4 min read

Chevron Fights Protections For Iconic Prairie Bird

For years, Lesser Prairie Chickens have been on the front-line of a world changing for the worse. Their native habitat in the grasslands of Texas, Oklahoma, Colorado, New Mexico and Kansas has been imperiled by drought associated with climate change as well as human encroachment -- causing their population to drop by half just this year alone.

Environmental groups have filed suits urging the U.S. Fish and Wildlife Service to list the declining birds as an endangered species, but the proposal is being met with some powerful, corporate opposition.

Lesser prairie chicken habitat, it turns out, is centered upon land that Chevron would like to drill on -- and such Federal protection would prevent them from accessing it. In response, the energy company secretly paid $25,000 to sponsor a panel with the American Legislative Exchange Council, a group made up of conservative lawmakers that craft corporate-friendly policy, to keep threatened wildlife from hampering their business.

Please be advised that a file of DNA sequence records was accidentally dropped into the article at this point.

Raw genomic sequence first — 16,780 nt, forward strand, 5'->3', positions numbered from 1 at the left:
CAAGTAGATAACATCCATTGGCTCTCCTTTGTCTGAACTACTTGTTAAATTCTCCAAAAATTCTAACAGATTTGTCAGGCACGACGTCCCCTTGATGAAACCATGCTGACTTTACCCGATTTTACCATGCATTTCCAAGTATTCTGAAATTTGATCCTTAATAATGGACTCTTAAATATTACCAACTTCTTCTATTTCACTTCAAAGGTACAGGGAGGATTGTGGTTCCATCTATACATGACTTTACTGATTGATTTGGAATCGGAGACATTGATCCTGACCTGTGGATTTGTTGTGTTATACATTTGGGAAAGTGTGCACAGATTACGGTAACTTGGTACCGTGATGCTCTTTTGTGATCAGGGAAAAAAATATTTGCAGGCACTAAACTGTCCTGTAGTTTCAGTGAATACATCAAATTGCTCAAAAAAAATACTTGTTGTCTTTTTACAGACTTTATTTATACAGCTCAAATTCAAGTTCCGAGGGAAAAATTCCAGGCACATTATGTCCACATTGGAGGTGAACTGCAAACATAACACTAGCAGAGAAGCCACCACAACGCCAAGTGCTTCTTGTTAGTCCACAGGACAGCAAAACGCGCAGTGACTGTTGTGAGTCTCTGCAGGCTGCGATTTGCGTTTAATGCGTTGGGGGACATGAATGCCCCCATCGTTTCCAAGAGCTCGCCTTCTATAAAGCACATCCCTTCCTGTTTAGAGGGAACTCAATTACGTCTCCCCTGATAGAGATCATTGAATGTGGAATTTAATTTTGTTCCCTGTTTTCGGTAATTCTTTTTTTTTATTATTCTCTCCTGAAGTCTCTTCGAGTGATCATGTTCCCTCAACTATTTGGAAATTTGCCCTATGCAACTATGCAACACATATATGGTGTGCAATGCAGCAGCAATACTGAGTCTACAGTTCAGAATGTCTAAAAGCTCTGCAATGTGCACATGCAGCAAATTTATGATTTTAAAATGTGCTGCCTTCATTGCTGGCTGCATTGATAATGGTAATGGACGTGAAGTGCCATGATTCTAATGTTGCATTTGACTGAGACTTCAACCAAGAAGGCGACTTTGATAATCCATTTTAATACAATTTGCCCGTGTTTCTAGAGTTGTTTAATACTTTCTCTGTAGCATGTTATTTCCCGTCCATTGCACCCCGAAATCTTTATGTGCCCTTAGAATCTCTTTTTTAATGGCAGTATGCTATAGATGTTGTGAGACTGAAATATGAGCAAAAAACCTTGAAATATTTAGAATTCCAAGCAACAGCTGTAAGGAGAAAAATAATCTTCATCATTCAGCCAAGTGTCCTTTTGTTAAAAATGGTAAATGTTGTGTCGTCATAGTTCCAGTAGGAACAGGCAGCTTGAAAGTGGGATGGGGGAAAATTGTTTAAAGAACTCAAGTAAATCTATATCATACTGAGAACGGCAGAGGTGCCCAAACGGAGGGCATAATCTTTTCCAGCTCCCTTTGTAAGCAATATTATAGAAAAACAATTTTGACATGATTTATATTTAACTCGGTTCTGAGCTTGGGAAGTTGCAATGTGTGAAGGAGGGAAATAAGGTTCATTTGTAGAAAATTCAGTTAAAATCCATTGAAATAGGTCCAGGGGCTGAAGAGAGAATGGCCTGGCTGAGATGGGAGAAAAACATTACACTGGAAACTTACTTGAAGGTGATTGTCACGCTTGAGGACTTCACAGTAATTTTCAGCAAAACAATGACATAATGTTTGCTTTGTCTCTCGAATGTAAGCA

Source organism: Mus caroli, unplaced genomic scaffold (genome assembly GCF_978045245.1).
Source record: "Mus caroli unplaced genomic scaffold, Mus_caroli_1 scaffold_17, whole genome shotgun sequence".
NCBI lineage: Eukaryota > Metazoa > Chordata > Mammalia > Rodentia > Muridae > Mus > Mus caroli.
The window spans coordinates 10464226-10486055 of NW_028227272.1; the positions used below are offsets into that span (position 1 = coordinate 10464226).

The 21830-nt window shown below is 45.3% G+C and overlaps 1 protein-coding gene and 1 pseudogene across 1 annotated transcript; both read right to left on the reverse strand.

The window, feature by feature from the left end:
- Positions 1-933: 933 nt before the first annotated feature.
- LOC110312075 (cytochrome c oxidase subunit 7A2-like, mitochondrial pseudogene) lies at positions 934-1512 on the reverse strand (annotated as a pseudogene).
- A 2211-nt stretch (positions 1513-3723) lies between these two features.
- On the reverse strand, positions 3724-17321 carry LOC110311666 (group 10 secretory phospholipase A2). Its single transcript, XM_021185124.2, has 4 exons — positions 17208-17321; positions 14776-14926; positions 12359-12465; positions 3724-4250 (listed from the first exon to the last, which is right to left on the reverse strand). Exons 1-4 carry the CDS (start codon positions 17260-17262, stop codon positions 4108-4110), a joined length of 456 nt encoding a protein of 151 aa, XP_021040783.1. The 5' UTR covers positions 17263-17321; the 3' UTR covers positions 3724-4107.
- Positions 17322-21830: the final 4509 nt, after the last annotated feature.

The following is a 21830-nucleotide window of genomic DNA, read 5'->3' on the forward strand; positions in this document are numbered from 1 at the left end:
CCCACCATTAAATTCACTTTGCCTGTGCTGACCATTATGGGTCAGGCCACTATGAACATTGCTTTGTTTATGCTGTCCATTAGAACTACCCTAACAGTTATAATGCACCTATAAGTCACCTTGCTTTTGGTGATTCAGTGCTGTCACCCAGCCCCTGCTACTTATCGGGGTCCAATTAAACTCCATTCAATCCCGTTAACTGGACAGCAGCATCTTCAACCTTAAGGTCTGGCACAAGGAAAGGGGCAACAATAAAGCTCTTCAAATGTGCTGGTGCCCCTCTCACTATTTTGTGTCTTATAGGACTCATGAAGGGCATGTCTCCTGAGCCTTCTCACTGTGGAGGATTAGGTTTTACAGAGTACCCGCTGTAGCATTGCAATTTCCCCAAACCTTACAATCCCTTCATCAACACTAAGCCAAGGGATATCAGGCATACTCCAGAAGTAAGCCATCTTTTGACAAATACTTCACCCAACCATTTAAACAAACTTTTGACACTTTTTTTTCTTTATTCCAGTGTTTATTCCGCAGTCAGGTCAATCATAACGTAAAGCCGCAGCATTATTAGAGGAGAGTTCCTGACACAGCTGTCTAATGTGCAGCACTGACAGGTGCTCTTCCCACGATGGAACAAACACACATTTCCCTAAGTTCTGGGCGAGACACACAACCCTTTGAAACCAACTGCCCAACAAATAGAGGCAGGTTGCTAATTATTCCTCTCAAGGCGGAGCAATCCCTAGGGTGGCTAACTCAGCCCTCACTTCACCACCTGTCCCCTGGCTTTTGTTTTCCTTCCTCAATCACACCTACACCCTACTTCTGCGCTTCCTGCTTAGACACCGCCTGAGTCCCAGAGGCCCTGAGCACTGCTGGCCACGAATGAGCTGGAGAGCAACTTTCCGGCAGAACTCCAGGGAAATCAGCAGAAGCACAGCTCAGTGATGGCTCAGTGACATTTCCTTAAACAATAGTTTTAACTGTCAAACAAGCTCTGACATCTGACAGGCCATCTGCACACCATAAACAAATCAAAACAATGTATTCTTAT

An ALEC planning document, obtained by the Center for Media and Democracy, indicates the panel will discuss how Endangered Species listings "often negatively impacts and stifles energy development of all kinds." Chevron was mentioned as a donor.

According to the Huffington Post, Chevron and other energy companies are pushing for state-level conservation plans as an alternative to listing lesser prairie chickens as "endangered" -- which would allow drilling within their habitat.

Jay Lininger of the Center for Biological Diversity says anything other than ESA listing would be ineffective, but that the corporations will likely get their way:

"[Their plan] essentially locks the lesser prairie chicken into small, postage-stamp size areas of habitat that are too small to support reproductive populations, and it will effectively preclude their recovery," he says.

"The Obama administration routinely bends to industry pressure. Whenever it has the chance to do the right thing, it bends over and gives industry its way, especially on endangered species issues."

A final decision on whether lesser prairie chickens will be granted Federal protection is expected in March 2014.

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